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“Curiosity and joy”: Weatherspoon ’25 organizes poetry concert for third straight year

December 1, 2023

Alex Spear
CULTIVATING COMMUNITY: Weatherspoon addresses the audience at "Constants: A Poetry Concert." The event was the second poetry concert held in collaboration between Weatherspoon and The Bowdoin Review.

“Constants” was more than just a poetry concert.

“This big curiosity and joy came out after this concert,” Selima Terras ’26, a performer at the event, said. “I’m hungry for more, and to hear from more people, and to have more spaces to share.”

“Constants: A Poetry Concert” was held on Friday, November 17 in Kresge Auditorium. Students from all class years collaborated with Weatherspoon ’25 to share their poetry at the event named for Weatherspoon’s late mother, whose name was Constance.

Performers said Weatherspoon opened the floor to anyone and actively encouraged many to get involved: Many had never shared their poetry with others or written creatively before the project.

“[Weatherspoon is] just this magical person that sees potential everywhere they go,” Terras said. “We met at [the Career Exploration and Development] office, and we just got to talking. I write music sometimes, and when the concert happened, they texted me and were like, ‘Hey. November 17. Are you free?’”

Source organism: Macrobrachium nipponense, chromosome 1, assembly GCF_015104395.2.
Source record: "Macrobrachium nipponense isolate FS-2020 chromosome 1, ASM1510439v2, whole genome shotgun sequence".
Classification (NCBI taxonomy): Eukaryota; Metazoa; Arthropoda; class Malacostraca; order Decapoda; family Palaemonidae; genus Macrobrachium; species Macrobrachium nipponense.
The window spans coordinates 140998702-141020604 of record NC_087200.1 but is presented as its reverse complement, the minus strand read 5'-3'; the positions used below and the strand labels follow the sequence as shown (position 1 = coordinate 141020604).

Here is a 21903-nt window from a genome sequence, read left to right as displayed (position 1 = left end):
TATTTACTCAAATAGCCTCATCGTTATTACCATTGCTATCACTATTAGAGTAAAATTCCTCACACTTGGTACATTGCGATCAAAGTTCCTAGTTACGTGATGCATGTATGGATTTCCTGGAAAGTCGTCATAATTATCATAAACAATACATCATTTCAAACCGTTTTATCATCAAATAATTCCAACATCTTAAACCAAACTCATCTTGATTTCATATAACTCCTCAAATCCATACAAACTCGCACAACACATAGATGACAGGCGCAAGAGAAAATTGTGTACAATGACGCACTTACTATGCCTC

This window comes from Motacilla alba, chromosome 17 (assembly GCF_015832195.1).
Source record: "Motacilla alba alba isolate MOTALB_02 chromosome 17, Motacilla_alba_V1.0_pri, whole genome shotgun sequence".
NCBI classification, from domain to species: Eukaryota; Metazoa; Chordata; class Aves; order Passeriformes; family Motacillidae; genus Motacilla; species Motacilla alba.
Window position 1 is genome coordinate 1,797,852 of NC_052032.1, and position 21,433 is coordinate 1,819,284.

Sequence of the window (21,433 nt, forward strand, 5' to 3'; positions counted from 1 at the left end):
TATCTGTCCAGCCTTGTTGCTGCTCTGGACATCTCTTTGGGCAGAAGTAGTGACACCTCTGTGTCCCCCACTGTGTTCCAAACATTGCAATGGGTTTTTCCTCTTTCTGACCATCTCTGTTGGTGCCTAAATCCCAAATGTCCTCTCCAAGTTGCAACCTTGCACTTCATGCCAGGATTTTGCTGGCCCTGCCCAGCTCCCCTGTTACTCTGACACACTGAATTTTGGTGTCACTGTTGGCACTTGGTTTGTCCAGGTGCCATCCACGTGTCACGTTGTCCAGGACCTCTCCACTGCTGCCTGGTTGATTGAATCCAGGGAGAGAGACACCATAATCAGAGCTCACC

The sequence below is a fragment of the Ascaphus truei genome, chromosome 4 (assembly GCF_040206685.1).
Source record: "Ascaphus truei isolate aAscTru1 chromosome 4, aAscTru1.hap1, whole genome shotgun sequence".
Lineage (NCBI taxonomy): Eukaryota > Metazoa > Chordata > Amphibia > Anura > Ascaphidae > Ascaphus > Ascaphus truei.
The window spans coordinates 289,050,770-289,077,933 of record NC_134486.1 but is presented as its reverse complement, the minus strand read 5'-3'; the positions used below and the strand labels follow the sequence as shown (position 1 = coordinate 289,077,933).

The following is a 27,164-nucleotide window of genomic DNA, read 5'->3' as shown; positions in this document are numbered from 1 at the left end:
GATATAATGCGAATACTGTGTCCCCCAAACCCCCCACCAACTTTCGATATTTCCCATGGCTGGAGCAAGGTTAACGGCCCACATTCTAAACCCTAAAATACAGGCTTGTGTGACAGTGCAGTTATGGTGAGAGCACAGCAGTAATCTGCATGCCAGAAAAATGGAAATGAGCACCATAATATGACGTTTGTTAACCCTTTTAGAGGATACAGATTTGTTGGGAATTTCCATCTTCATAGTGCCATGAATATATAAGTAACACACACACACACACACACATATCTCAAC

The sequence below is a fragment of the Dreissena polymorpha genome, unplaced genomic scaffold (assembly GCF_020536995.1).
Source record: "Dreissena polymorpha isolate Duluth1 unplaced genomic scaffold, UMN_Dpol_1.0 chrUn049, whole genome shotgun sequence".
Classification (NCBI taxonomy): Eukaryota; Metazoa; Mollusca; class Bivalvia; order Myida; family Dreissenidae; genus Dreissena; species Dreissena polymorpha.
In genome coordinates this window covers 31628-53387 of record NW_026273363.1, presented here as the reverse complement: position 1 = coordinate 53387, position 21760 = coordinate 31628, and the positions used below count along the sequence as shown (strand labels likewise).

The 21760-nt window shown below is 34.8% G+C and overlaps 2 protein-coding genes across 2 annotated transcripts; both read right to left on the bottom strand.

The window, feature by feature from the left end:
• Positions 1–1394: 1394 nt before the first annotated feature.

Colleen Doucette ’24 and Kaitlin Weiss ’25 headlined the concert along with Weatherspoon, and they too referenced Weatherspoon’s welcoming attitude and encouragement in fostering a poetry community at Bowdoin.

Doucette shared how Weatherspoon has encouraged her over the past few years in her writing journey, from convincing her to write during her sophomore year to involving her as a headliner in “Constants.” She now plans to attend graduate school for creative writing.

“I think no matter what I do, it’ll be in my life forever,” Doucette said. “I will never stop writing poetry.”

Weiss echoed Doucette’s sentiments, particularly about the power of the written word spoken aloud.

“I think that performing [poetry] is actually feeling everything that you’re saying and having the opportunity to put force behind what you’re writing down and then connecting with a roomful of people about it,” she said. “Poetry feels incredibly individual to me when I’m writing it.… And then you perform it, and you just watch some words that mean something very specific to you completely transform into somebody else’s.”

Terras seeks this moment of connection with the audience in her poetry.

“I usually seek this sentiment of ‘Me too.’ It’s this sentiment of deep shared humanity,” she said. “My purpose is always to try to make people feel seen.”

The audience was active throughout the two hours of the concert: snapping, oohing and aahing at voice and verse.

As a musical vocalist, audience member Phoebe Kolff ’26 connected with the speakers and recognized the vulnerability of sharing something so intimate with a large audience.